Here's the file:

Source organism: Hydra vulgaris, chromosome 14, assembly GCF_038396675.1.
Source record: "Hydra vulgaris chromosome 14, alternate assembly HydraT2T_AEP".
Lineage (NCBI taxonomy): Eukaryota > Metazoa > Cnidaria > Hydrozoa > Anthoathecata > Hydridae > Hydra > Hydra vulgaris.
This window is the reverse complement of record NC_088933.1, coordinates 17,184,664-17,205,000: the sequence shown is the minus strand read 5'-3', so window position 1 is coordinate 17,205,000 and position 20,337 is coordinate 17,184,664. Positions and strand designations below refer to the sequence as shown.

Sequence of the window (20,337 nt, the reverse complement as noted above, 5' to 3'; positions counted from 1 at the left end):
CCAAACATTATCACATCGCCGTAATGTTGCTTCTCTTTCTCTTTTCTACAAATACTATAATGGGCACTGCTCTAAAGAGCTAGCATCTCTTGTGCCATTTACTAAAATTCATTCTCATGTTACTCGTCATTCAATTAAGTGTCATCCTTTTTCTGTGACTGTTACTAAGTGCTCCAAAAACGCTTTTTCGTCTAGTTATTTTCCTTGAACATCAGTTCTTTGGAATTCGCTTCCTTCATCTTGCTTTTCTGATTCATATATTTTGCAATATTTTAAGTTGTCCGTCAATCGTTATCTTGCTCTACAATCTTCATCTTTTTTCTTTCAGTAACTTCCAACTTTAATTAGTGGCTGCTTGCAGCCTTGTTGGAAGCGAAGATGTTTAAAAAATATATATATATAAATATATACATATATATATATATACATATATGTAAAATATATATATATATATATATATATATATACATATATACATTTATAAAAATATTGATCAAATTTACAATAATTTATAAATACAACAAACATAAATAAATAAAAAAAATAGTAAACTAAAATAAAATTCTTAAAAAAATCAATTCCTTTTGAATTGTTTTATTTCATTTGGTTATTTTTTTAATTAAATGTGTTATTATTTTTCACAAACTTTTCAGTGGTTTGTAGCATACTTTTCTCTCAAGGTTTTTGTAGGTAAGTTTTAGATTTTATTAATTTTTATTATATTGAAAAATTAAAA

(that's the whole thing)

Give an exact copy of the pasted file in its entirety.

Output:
Source organism: Hydra vulgaris, chromosome 14, assembly GCF_038396675.1.
Source record: "Hydra vulgaris chromosome 14, alternate assembly HydraT2T_AEP".
Lineage (NCBI taxonomy): Eukaryota > Metazoa > Cnidaria > Hydrozoa > Anthoathecata > Hydridae > Hydra > Hydra vulgaris.
This window is the reverse complement of record NC_088933.1, coordinates 17,184,664-17,205,000: the sequence shown is the minus strand read 5'-3', so window position 1 is coordinate 17,205,000 and position 20,337 is coordinate 17,184,664. Positions and strand designations below refer to the sequence as shown.

Sequence of the window (20,337 nt, the reverse complement as noted above, 5' to 3'; positions counted from 1 at the left end):
CCAAACATTATCACATCGCCGTAATGTTGCTTCTCTTTCTCTTTTCTACAAATACTATAATGGGCACTGCTCTAAAGAGCTAGCATCTCTTGTGCCATTTACTAAAATTCATTCTCATGTTACTCGTCATTCAATTAAGTGTCATCCTTTTTCTGTGACTGTTACTAAGTGCTCCAAAAACGCTTTTTCGTCTAGTTATTTTCCTTGAACATCAGTTCTTTGGAATTCGCTTCCTTCATCTTGCTTTTCTGATTCATATATTTTGCAATATTTTAAGTTGTCCGTCAATCGTTATCTTGCTCTACAATCTTCATCTTTTTTCTTTCAGTAACTTCCAACTTTAATTAGTGGCTGCTTGCAGCCTTGTTGGAAGCGAAGATGTTTAAAAAATATATATATATAAATATATACATATATATATATATACATATATGTAAAATATATATATATATATATATATATATATACATATATACATTTATAAAAATATTGATCAAATTTACAATAATTTATAAATACAACAAACATAAATAAATAAAAAAAATAGTAAACTAAAATAAAATTCTTAAAAAAATCAATTCCTTTTGAATTGTTTTATTTCATTTGGTTATTTTTTTAATTAAATGTGTTATTATTTTTCACAAACTTTTCAGTGGTTTGTAGCATACTTTTCTCTCAAGGTTTTTGTAGGTAAGTTTTAGATTTTATTAATTTTTATTATATTGAAAAATTAAAA